I Also Write Musicals

I’m an artist through and through. I like arting. I art all the time.

While I am aspiring to be a professional author, and working towards improving my writing and storytelling skills with every word I put down on the page, there are plenty of other modes of art that I participate in: sewing, designing, painting, drawing, and songwriting, specifically writing musicals with my husband.

Writing musicals has it’s similarities with writing novels, but the differences increase the more I think about it.

Character creation and development is the most similar. Just like in a novel, the characters in a musical or play need to be well developed and complex. Otherwise, the audience will just see a bunch of bland characters and the take away from the show won’t be as much impact. After all, if you don’t care about the characters and can’t relate to them in some way, it stops at being entertaining, and for us, writing musicals always goes beyond the spectacle.

Outlining is always very similar, but slimmed greatly in comparison to novels. It requires the writer(s) to really hone in on the important scenes in the story, the ones that communicate what is happening the best, and never wasting any time. After all, most people aren’t looking to go to a six hour play. Most people.

Now, as for the differences:

The biggest difference for me, is working with a writing partner. Since my husband has a degree in musical composition, he takes much of the lead with the actual writing of the music, but we collaborate in every other way: figuring out the concept(s), writing the plot, writing songs, writing the book. In the current production we are working on, FRACTURED, we’ve gotten quite speedy at the writing songs part. That has gotten a lot to do with our communication and my ability to crank out lyrics that fit is rhyme schemes and syllables, as well as his ability to figure out what I’m looking for when I saw “make it sound like a newspaper”. While writing together can often create friction, this friction always resolves into the best possible outcome. We are both invested in the show and are willing to debate to make every line the best it can be. Iron sharpening iron, as they say.

The writing style is obviously a huge difference as well. I try extremely hard to say as little as possible about visuals and focus as much as possible on dialogue and lyrics alone. We’ve learned a lot about writing scripts, and we love the philosophy that the script is only the beginning of the art. It’s a canvas with a few lines, and the best scripts allow for directors and actors to give new life to the show every time it is performed. Too many details, information, or direction, and it will become stale after one production. We love the idea that there are different angles to characters, and different ways a scene could be presented, and try to write to provide plenty of opportunities for options and new perspectives.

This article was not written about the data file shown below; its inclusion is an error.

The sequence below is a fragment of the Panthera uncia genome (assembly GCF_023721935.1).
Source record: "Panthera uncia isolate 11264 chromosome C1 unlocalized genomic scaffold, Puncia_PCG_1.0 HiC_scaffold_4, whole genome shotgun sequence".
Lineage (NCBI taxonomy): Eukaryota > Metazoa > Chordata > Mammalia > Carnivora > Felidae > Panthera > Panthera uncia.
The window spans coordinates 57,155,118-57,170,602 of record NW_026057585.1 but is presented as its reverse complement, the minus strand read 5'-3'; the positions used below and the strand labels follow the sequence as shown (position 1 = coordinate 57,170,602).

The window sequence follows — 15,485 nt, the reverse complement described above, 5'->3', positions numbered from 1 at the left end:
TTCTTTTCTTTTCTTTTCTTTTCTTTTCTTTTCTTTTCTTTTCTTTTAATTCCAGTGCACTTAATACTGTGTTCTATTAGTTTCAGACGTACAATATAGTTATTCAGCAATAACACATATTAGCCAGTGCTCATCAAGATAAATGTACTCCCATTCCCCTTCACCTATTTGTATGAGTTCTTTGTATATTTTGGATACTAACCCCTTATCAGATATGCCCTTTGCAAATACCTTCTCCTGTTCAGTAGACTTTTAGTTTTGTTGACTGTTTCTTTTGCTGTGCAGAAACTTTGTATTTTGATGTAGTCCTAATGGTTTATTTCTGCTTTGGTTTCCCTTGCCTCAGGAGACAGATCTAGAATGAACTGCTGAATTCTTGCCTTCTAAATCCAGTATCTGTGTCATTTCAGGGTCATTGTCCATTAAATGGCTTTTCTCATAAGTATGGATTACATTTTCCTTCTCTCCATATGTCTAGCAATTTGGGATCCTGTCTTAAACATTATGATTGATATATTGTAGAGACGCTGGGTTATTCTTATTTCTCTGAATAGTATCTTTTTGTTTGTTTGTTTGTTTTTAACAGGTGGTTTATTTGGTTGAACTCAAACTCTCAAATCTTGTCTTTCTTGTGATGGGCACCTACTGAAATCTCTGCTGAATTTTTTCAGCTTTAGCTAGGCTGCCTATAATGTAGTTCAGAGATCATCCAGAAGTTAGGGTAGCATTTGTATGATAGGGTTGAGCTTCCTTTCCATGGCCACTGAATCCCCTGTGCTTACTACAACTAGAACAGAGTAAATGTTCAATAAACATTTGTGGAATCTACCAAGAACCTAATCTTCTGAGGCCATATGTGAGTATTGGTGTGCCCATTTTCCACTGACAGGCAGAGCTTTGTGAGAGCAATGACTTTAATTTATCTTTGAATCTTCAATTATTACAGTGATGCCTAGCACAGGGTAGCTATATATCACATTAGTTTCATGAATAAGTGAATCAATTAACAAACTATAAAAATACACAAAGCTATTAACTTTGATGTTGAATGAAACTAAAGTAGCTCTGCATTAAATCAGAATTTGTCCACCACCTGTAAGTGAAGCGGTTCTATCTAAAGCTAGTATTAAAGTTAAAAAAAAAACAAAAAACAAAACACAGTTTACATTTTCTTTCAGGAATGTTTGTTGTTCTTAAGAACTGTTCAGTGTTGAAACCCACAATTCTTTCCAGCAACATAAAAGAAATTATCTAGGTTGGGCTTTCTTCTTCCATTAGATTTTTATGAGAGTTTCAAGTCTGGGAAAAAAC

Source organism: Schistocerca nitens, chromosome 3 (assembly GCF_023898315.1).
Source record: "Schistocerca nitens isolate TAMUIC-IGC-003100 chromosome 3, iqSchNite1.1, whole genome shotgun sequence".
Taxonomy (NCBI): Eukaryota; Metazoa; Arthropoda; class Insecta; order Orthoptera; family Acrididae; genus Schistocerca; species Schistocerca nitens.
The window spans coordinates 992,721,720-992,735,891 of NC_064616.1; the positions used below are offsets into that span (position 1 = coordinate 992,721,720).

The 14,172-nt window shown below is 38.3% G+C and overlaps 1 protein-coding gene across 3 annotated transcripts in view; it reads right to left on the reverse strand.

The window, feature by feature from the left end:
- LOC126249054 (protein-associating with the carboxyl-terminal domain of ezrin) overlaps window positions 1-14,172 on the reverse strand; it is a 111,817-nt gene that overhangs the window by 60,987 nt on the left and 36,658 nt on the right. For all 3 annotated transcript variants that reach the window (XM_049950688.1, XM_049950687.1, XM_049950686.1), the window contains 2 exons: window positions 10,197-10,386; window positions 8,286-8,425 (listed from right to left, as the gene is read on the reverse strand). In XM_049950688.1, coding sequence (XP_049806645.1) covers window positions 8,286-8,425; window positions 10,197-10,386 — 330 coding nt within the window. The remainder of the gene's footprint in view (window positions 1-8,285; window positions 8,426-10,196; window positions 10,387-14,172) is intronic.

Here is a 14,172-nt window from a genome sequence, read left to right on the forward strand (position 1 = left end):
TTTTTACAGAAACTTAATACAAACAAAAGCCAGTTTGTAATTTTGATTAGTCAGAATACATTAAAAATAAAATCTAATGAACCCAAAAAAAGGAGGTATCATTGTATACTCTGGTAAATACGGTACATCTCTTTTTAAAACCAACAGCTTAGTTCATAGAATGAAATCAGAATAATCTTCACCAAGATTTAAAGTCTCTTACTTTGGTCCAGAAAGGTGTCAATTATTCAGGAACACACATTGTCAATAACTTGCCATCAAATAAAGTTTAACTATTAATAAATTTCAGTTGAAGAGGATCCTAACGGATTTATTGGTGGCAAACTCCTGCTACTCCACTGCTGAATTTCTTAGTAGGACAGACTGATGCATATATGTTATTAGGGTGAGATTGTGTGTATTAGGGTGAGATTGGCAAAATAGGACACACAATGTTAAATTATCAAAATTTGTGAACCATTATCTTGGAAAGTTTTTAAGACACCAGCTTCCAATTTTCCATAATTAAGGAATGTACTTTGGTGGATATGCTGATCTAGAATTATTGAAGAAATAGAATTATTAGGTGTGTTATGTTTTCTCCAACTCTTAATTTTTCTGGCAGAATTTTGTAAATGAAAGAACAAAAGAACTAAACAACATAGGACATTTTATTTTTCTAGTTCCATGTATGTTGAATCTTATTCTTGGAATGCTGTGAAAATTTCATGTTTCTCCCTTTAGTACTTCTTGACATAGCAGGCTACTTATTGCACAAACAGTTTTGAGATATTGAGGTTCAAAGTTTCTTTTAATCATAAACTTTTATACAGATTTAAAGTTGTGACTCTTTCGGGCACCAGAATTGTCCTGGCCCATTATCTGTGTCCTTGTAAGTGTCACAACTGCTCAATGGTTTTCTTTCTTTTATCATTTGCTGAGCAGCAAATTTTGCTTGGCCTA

Speaking of writing style, dialogue is the main form of communication in a script, and – keeping in mind the outlining thing – every line needs to be perfect, because we can’t have rambling monologues every scene. It can be a challenge to get a line to be clear without explaining too much, or to write a conversation that sounds natural and organic when spoken out loud. Of course, the best actors can make anything sound good, but we want the script to be smooth and sparkling, and not a handicap to the story.

And, of course, writing songs is something you usually don’t see in novels. Usually. And certainly never twenty of them. While I’m a huge fan of narrative songs in musicals, there is always an element of poetry (unless you are Sondheim and can just make everything sound good). I’ve learned so much about rhyming, poetic language, counting syllables, and understanding themes since we’ve started writing together a year and a half ago. Often when a song gets stuck, and it won’t work, it’s because we don’t know what the song is about, what it is trying to say. And that is the biggest challenge to overcome, one we are currently facing. We’ve written three or four variations on the finale song for FRACTURED, trying to nail the main message and make it something memorable. After all, it’s the last thing the audience hears before leaving. Trying to wrap up every theme and idea in the show in one song can be pretty difficult.

As you’ve probably noticed, collaboration is HUGE in musicals. While, for the most part, it is solely between my husband and myself, once we get that initial draft written, we get feedback. In novel writing, I will keep that draft to myself, working out things and tidying it up a bit before sending it out to a couple trusted people to give me notes and editing. With musicals, we want feedback fast so we can begin cutting songs and scenes that don’t work and fixing it up. Since we spend so much time debating songs and dialogue, when often feel “this is as good as it can get, right?” and with SCARLET, we learned that there is always so much room to grow. Since our initial read-through and workshops, so much of that script has changed, and it is a million times better now.

I could go on and on, but I’ll leave it here and get back to the sewing madness that is happening right now. If I’m lucky, I’ll get a few words written for THE BLESSED today as well.

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